B’nai David currently employs Rabbanit Alissa Thomas-Newborn, a graduate of Yeshivat Maharat in New York, which provides women with a four-year program of rabbinic training like that offered to men in s’micha, or ordination, programs.
Rabbi Kanefsky disagreed with the rabbinic panel’s decision in a Feb. 3 letter to congregants, calling its rationale “deeply flawed.”
“One cannot escape the feeling that from the outset the rabbinic panel deeply believed that women in the clergy was one concession to modernity too many for our deeply traditional system,” Rabbi Kanefsky wrote in the letter. “and that the rest was simply justifying a pre-ordained conclusion.”
In a Feb. 24 email to the Shahevet community, Head of School Rabbi Ari Segal disagreed.
“I believe that the rabbis engaged in good faith and appropriate halachic analysis, but I also believe that there exists more than one supportable answer to the question,” wrote Rabbi Segal.
“Halachic decision-makers draw not only on precedent and clear-cut textual sources, but on what they take to be the spirit that animates the halachic system in its totality, a spirit that they have deduced from a comprehensive study of halacha and its sources.”
However, Rabbi Segal had “issues” with the statement and disagreed with its conclusion.
“Put plainly, I believe that women clergy is right for some shuls and not right for others…” wrote Rabbi Segal. He said that “legislating communal practice — at a national level – is not going to work and will only drive members away from the OU.”
In an interview with The Boiling Point Rabbanit Thomas-Newborn said her work at B’nai David would not change.
“I plan to continue serving in my role,” said Rabbanit Thomas-Newborn in an interview. “My response is to continue teaching Torah and serving my community and connection to mitzvot, each other and serving Hashem. My response is that the work I am doing is meaningful and greatly needed.”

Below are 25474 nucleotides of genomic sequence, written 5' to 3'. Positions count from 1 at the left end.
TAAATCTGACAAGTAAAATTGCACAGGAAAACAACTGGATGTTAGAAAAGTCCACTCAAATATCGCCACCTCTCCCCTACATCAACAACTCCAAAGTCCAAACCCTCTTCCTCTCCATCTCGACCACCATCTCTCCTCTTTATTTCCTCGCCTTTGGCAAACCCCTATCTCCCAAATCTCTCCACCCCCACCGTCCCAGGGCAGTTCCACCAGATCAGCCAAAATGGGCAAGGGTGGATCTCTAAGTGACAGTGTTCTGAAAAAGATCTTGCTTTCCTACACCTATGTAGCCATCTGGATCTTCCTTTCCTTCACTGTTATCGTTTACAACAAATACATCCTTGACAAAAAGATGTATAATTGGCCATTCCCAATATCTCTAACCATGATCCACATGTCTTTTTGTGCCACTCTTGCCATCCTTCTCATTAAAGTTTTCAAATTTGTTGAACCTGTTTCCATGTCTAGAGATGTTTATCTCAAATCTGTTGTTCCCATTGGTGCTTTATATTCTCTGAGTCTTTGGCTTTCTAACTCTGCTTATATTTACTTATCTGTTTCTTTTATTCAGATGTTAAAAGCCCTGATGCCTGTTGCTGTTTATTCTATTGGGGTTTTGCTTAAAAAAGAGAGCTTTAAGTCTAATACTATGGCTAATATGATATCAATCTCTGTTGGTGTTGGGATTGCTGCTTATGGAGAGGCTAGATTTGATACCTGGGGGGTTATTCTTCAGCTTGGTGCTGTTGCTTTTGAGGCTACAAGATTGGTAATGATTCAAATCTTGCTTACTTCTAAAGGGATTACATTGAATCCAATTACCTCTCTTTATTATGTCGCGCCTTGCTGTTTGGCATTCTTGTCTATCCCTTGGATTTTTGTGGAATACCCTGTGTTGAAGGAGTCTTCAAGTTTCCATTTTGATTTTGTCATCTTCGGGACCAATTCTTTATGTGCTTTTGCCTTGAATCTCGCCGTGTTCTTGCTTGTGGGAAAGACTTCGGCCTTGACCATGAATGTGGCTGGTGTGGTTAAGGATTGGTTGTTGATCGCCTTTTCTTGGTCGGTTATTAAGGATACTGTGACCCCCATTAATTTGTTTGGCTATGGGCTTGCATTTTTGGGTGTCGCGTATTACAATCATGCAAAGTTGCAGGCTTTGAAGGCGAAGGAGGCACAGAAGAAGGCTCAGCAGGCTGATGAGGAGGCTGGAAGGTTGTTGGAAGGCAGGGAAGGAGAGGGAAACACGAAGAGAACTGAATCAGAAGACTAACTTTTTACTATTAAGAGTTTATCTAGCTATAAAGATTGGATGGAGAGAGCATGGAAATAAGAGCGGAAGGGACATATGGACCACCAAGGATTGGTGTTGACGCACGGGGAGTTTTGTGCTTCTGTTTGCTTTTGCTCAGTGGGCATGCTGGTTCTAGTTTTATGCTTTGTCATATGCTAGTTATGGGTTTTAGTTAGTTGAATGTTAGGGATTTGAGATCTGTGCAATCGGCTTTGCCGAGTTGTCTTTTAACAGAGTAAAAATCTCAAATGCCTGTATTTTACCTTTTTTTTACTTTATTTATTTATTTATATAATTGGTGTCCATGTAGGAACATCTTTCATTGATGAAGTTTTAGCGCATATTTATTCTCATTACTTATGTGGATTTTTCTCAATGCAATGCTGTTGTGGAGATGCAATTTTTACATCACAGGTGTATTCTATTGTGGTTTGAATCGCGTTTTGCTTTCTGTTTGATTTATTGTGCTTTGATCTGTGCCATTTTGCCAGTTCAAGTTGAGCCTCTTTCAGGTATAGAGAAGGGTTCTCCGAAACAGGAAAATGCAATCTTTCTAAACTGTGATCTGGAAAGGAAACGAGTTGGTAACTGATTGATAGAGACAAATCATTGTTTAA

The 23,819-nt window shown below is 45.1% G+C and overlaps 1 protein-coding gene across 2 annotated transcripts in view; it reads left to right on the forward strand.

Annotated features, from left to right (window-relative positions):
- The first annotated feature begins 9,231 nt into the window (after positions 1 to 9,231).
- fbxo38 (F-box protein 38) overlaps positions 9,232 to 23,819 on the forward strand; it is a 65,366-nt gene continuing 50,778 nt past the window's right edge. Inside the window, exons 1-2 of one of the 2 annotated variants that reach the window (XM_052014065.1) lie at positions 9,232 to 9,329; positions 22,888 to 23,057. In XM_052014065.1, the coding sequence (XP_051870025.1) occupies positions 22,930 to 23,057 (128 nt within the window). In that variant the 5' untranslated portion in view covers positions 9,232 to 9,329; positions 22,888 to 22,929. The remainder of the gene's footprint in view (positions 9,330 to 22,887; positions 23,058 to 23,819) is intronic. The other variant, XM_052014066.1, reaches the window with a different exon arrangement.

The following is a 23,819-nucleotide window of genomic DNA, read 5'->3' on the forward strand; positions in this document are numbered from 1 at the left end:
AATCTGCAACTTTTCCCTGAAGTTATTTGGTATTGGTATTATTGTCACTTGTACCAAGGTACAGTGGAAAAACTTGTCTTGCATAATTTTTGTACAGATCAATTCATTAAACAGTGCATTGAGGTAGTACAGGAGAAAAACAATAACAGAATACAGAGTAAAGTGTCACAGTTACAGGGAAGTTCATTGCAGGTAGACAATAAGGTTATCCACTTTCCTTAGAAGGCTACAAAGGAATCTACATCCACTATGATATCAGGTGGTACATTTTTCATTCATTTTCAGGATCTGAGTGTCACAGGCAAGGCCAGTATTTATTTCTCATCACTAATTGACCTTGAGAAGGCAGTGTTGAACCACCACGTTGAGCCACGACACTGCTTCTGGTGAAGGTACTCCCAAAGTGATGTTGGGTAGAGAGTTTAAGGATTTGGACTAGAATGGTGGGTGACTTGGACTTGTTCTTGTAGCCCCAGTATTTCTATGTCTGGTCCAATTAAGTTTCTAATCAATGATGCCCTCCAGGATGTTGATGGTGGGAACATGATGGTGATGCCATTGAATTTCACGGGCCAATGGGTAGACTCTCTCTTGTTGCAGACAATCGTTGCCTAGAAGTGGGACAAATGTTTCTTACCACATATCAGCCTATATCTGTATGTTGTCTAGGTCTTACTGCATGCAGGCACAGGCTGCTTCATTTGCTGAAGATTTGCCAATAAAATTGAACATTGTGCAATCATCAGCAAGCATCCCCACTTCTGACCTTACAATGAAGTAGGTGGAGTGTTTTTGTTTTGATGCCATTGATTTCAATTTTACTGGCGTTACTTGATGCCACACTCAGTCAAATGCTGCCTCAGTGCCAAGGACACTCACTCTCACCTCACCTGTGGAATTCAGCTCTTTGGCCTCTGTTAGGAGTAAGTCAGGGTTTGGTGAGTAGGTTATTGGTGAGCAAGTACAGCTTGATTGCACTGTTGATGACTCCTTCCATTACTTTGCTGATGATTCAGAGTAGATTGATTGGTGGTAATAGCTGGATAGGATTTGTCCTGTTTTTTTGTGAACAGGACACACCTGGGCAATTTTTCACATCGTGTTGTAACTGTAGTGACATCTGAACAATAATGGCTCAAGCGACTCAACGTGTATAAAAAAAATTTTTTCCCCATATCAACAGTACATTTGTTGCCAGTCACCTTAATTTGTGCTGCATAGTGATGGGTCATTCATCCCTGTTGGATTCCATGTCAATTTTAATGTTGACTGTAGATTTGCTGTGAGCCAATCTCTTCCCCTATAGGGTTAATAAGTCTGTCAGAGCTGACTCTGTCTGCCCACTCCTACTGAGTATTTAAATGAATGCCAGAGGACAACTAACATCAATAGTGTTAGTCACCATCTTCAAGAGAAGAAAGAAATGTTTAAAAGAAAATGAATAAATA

The OU, meanwhile, has not yet decided how to implement its new policy, and a spokesman said the organization would now seek to determine what specific roles Orthodox female clergy are filling in their shuls.
In an interview with The Boiling Point, Mr. Allen Fagin, OU’s executive vice president, said the group planned to begin by having conversations with leaders of synagogues whose clergy staff include women.
Mr. Fagin called the Feb. 2 letter “a statement of OU policy.”
“How we intend to implement that policy is something that will be worked out over the next period of weeks and months,” Mr. Fagin said. “And as a starting point — what our statement indicated and what we intend to do — is to have conversation with our shuls and then we’ll take it from there.
“Certainly, the beginning of the conversation is to understand better what it is that their female clergy are doing—that is what roles they are carrying out,” continued Mr. Fagin. “The starting point of the conversation is to understand the facts, and the needs, and the circumstances and we’ll have an in-depth conversation.”
He said the organization had spoken to “at least one” synagogue so far as of March 22. He declined to name the synagogue.
“We are currently in the process of contacting all member shuls with female ‘clergy’ ….that process will occur over the next few weeks,” wrote Mr. Fagin in an email to The Boiling Point.
Rabbi Kanefsky said the group had not reached out to B’nai David as of March 24.
He said B’nai David would not be contacting the OU and that the synagogue “absolutely” still plans on paying the organization’s membership fees.
“We’re moving on and doing our thing, and I have no need to process it specifically with the OU,” said Rabbi Kanefsky.
Rabbi Segal thought that the OU should have clarified the purpose of the statement as an answer to a question, while clarifying that “If your shul decides not to act in accordance with these recommendations, we fully respect that decision and we are honored to call you a member shul.”
The Feb. 2 statement was a reaction and summary of a 17-page response to the questions of “1. Is it halachically acceptable for a synagogue to employ a woman in a clergy function?” and “2. What is the broadest spectrum of professional roles within a synagogue that women can perform within the bounds of halacha?” according to the statement.